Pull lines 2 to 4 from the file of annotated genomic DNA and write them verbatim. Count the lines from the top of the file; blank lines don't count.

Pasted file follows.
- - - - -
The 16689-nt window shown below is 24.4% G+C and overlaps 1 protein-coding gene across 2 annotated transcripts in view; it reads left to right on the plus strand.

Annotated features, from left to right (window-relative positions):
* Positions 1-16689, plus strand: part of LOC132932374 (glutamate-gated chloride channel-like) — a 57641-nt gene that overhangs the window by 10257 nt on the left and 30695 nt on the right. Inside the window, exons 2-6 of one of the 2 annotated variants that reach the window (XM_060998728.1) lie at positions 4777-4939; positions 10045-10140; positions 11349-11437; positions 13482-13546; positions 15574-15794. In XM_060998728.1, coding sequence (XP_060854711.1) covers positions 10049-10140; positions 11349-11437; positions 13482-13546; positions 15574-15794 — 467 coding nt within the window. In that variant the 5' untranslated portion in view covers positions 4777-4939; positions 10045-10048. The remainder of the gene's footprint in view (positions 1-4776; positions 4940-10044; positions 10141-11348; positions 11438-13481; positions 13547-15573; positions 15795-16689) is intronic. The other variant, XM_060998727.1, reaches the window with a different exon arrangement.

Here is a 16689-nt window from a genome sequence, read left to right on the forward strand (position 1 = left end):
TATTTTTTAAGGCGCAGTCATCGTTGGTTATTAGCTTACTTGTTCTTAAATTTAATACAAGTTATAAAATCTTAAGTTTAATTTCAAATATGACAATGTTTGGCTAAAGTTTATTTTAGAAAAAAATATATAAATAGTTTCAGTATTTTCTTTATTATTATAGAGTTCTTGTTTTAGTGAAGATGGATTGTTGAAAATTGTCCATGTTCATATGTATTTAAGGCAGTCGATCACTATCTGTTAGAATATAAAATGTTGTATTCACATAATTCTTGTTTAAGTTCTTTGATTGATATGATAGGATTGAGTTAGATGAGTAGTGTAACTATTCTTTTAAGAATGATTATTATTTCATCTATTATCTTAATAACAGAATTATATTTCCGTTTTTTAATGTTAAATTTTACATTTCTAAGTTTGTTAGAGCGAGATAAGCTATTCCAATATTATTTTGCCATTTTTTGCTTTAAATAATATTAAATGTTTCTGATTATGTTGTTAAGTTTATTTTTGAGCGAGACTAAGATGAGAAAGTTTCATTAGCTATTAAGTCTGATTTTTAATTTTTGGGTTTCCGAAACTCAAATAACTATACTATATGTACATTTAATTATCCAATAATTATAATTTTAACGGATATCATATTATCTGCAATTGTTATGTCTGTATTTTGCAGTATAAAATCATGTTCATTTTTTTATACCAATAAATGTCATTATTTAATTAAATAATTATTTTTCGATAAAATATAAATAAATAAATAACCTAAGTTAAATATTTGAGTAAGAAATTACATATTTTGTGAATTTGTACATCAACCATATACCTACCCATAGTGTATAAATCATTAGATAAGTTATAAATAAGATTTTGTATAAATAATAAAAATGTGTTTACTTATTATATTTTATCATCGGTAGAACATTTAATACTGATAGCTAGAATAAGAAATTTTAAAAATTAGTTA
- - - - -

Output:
Annotated features, from left to right (window-relative positions):
* Positions 1-16689, plus strand: part of LOC132932374 (glutamate-gated chloride channel-like) — a 57641-nt gene that overhangs the window by 10257 nt on the left and 30695 nt on the right. Inside the window, exons 2-6 of one of the 2 annotated variants that reach the window (XM_060998728.1) lie at positions 4777-4939; positions 10045-10140; positions 11349-11437; positions 13482-13546; positions 15574-15794. In XM_060998728.1, coding sequence (XP_060854711.1) covers positions 10049-10140; positions 11349-11437; positions 13482-13546; positions 15574-15794 — 467 coding nt within the window. In that variant the 5' untranslated portion in view covers positions 4777-4939; positions 10045-10048. The remainder of the gene's footprint in view (positions 1-4776; positions 4940-10044; positions 10141-11348; positions 11438-13481; positions 13547-15573; positions 15795-16689) is intronic. The other variant, XM_060998727.1, reaches the window with a different exon arrangement.

Here is a 16689-nt window from a genome sequence, read left to right on the forward strand (position 1 = left end):